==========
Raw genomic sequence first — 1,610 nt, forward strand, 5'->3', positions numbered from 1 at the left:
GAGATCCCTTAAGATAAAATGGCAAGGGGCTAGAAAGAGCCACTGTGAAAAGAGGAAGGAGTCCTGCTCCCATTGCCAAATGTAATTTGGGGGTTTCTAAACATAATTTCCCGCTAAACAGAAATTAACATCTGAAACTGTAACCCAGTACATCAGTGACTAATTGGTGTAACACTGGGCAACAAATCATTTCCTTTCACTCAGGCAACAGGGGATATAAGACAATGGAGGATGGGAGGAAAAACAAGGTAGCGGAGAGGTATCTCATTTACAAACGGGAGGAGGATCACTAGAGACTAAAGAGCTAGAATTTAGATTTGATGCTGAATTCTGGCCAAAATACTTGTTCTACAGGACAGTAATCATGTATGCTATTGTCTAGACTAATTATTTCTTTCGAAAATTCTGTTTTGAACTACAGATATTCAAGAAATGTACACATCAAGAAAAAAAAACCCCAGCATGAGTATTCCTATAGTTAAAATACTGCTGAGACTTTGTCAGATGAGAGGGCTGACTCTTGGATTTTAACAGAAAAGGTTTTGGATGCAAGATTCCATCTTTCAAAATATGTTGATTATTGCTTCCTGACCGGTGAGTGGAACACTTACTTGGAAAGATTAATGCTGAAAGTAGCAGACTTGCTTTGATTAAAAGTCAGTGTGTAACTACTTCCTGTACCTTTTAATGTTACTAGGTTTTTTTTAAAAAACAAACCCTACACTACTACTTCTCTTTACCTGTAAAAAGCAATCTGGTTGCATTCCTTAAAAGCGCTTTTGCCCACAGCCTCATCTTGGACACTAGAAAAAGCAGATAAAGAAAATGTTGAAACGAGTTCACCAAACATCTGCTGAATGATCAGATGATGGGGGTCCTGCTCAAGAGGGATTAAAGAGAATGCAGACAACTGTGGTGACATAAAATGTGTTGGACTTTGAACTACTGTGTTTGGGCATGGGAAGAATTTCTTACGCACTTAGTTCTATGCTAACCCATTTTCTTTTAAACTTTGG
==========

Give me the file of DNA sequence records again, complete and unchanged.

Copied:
Raw genomic sequence first — 1,610 nt, forward strand, 5'->3', positions numbered from 1 at the left:
GAGATCCCTTAAGATAAAATGGCAAGGGGCTAGAAAGAGCCACTGTGAAAAGAGGAAGGAGTCCTGCTCCCATTGCCAAATGTAATTTGGGGGTTTCTAAACATAATTTCCCGCTAAACAGAAATTAACATCTGAAACTGTAACCCAGTACATCAGTGACTAATTGGTGTAACACTGGGCAACAAATCATTTCCTTTCACTCAGGCAACAGGGGATATAAGACAATGGAGGATGGGAGGAAAAACAAGGTAGCGGAGAGGTATCTCATTTACAAACGGGAGGAGGATCACTAGAGACTAAAGAGCTAGAATTTAGATTTGATGCTGAATTCTGGCCAAAATACTTGTTCTACAGGACAGTAATCATGTATGCTATTGTCTAGACTAATTATTTCTTTCGAAAATTCTGTTTTGAACTACAGATATTCAAGAAATGTACACATCAAGAAAAAAAAACCCCAGCATGAGTATTCCTATAGTTAAAATACTGCTGAGACTTTGTCAGATGAGAGGGCTGACTCTTGGATTTTAACAGAAAAGGTTTTGGATGCAAGATTCCATCTTTCAAAATATGTTGATTATTGCTTCCTGACCGGTGAGTGGAACACTTACTTGGAAAGATTAATGCTGAAAGTAGCAGACTTGCTTTGATTAAAAGTCAGTGTGTAACTACTTCCTGTACCTTTTAATGTTACTAGGTTTTTTTTAAAAAACAAACCCTACACTACTACTTCTCTTTACCTGTAAAAAGCAATCTGGTTGCATTCCTTAAAAGCGCTTTTGCCCACAGCCTCATCTTGGACACTAGAAAAAGCAGATAAAGAAAATGTTGAAACGAGTTCACCAAACATCTGCTGAATGATCAGATGATGGGGGTCCTGCTCAAGAGGGATTAAAGAGAATGCAGACAACTGTGGTGACATAAAATGTGTTGGACTTTGAACTACTGTGTTTGGGCATGGGAAGAATTTCTTACGCACTTAGTTCTATGCTAACCCATTTTCTTTTAAACTTTGG